@VentSpleen2014 explores the macabre world of Dario Argento and the ongoing love affair with his work…
In 1977 a film was released that was clever, shocking and groundbreaking. The film was Suspiria, the first in Argento’s Three Mothers Trilogy, and even today there is much to enjoy. I’ve always loved Argento’s films they are well paced, horrific and yet at the same time completely original. Argento’s films are recognisable by a number of trademarks. His use of anamorphic lenses, vibrant primary colours (especially red) and dramatically staged death scenes. Suspiria is notable as it is one of the last films to be finalised using the technicolour process (the same employed with The Wizard of Oz)
The concept for Suspiria and its two sequels (Inferno and Mother of Tears) can be traced to an ancient book titled “Suspiria de Profundis”. Within this work there is a section that deals with “Our Ladies of Sorrows” it asserts that there are three “Sorrows” to which all of the worlds evil can be credited to. Mater Lacrymarum, Our Lady of Tears”, “Mater Suspiriorum, Our Lady of Sighs” and “Mater Tenebrarum, Our Lady of Darkness”. Each of the three films focuses on one of the Mothers and it is revealed that they are all witches.
Suzy Bannion’s arrival in Munich at the beginning of Suspiria is immediately unsettling. Without any preamble we are thrown into a world of vibrant nightmarish colour, sudden supernatural sounds (more on the Goblin scoring later) and death. Bannion’s arrival at the dance school, in the dead of night, coincides with the departure of another pupil. Pat Hingle’s flight from the school and death is prolonged and lingers in the mind. Argento’s unflinching direction ensures we are not spared any detail as Hingle is stabbed, disemboweled, and finally hung. As Bannion’s stay at the school uncovers more of the hellish secrets the viewer is never at ease, never comfortable. Argento is a master storyteller and here we have an engaging plot which never feels like a device to the gory scenes.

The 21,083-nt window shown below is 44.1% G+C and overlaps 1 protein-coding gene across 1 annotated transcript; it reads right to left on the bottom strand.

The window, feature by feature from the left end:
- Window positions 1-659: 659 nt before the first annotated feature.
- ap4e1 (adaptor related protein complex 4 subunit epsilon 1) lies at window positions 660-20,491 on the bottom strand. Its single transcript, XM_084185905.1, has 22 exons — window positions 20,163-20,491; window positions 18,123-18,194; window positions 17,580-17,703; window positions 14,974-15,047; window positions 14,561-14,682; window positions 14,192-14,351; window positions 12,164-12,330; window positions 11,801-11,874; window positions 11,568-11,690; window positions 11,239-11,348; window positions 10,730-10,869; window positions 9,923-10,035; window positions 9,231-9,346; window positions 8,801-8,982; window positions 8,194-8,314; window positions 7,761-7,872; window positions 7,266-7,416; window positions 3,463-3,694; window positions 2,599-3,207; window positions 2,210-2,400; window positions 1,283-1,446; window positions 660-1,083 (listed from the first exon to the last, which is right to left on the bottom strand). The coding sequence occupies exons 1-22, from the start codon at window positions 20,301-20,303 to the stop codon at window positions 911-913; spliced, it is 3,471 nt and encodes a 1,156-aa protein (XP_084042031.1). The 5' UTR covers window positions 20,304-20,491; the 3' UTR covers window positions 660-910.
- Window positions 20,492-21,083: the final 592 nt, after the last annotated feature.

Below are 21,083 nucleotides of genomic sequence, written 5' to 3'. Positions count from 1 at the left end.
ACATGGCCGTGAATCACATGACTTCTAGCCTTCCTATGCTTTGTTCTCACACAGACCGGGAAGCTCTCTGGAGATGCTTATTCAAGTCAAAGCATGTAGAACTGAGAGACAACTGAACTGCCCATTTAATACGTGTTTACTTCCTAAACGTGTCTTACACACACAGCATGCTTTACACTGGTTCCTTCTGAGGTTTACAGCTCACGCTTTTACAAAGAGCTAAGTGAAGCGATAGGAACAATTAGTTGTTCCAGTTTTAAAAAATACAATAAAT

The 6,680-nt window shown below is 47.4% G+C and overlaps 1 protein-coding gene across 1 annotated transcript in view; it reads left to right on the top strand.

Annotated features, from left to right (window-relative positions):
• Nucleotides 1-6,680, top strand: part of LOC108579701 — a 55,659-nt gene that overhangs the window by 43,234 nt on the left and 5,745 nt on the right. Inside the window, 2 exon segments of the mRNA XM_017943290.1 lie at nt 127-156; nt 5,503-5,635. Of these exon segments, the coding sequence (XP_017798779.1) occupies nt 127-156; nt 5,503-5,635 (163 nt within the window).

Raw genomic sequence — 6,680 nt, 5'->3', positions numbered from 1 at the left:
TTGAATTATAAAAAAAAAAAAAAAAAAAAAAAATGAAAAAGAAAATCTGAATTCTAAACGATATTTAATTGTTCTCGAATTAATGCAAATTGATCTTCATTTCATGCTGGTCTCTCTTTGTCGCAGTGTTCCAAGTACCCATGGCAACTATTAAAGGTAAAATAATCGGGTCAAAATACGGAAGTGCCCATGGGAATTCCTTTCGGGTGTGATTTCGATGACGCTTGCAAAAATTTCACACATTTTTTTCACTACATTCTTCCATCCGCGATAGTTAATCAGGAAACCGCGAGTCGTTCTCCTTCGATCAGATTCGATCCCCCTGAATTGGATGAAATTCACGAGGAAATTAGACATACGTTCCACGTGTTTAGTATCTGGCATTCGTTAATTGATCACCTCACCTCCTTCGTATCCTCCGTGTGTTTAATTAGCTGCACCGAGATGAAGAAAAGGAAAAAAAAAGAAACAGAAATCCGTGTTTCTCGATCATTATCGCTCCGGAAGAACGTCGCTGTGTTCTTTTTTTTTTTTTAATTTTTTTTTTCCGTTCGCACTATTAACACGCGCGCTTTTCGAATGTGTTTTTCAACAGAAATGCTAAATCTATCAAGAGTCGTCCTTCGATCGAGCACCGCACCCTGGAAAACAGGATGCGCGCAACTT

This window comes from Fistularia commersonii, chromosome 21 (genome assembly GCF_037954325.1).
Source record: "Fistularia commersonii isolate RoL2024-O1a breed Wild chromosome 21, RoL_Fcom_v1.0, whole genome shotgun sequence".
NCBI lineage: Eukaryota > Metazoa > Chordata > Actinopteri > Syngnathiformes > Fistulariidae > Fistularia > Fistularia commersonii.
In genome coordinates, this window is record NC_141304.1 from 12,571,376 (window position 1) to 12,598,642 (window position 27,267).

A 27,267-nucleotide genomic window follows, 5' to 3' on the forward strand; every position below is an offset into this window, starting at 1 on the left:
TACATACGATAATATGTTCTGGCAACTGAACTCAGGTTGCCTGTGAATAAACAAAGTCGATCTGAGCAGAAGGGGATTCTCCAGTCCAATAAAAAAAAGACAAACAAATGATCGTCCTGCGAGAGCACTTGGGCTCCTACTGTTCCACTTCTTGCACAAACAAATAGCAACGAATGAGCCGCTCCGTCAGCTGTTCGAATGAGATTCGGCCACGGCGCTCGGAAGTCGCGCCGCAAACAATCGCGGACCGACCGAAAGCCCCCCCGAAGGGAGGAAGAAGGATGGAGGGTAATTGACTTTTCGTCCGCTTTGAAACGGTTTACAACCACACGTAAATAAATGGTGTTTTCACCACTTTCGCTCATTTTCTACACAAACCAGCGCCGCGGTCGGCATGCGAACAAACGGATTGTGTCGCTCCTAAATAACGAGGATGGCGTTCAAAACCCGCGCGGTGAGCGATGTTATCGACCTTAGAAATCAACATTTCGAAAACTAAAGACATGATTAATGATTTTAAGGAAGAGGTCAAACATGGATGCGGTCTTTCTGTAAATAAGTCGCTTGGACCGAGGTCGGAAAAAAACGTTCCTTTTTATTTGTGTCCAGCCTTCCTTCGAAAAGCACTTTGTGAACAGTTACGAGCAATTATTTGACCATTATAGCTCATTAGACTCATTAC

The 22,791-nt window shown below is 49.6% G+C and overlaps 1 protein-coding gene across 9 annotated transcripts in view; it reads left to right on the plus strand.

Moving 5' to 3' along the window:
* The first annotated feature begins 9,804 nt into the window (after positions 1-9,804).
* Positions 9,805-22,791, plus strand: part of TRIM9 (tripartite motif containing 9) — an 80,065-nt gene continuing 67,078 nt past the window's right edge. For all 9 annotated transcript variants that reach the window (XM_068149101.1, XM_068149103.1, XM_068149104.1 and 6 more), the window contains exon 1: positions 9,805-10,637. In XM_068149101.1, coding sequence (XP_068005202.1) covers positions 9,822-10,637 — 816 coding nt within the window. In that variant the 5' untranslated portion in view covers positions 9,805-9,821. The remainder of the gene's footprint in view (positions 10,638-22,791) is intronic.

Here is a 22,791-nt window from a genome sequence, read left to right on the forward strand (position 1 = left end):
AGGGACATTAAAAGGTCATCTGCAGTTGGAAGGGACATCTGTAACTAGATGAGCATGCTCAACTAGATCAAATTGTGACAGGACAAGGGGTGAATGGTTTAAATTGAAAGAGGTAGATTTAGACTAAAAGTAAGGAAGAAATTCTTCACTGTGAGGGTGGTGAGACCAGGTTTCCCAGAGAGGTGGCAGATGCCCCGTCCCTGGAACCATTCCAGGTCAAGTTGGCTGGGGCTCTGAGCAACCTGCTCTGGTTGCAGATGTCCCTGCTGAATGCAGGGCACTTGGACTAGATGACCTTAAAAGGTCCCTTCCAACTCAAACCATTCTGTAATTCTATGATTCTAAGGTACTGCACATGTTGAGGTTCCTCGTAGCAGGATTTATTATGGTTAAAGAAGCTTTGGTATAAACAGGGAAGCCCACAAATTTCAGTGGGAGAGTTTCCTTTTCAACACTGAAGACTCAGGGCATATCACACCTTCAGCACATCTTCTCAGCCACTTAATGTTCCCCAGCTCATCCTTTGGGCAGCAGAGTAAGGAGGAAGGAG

In my view the musical score, performed by Prog Rock band Goblin, is inspired. the Susperia main theme is a work of art interspersed with cries of “witch” and a haunting refrain. Goblin will be well known to horror fans. Their work has featured on Profondo Rosso and notably within Romero’s Dawn of the Dead. Here as in all of their film work the electro soundtrack they provide accentuates and deepens the dark themes explored in Suspiria and is as unsettling as the film itself.
As is always the case with older, pre cgi films, there are some elements that don’t date well. The scene in which Daniel, the blind pianist, has his throat bitten by his own dog does not look as impressive as once it did. Although the scene itself is brilliantly built to the crescendo (dramatic sweeping shots and use of shadows) its clearly a puppet. Argento is well known for utilising blood that is thick and very very red (paint like) for some this is a negative. For me this just adds to the nightmarish quality of Suspiria. Bannion is trapped at a school that is run by the most powerful witch in the world. Her final confrontation with Mater Suspiriorum is well paced and just drips evil. As the school burns to the ground and the titles role you can still hear the cries of “witch” and screams of pain.
Suspiria is revered by horror fans as a classic work, Rightly so! Argento has a style all of his own and I attribute this film as the catalyst for my love affair of Italian horror. Enjoy!
Follow David Martin on Twitter at @ventspleen2014
Photos courtesy of landofwhimsy.com, diaboliquemagazine.com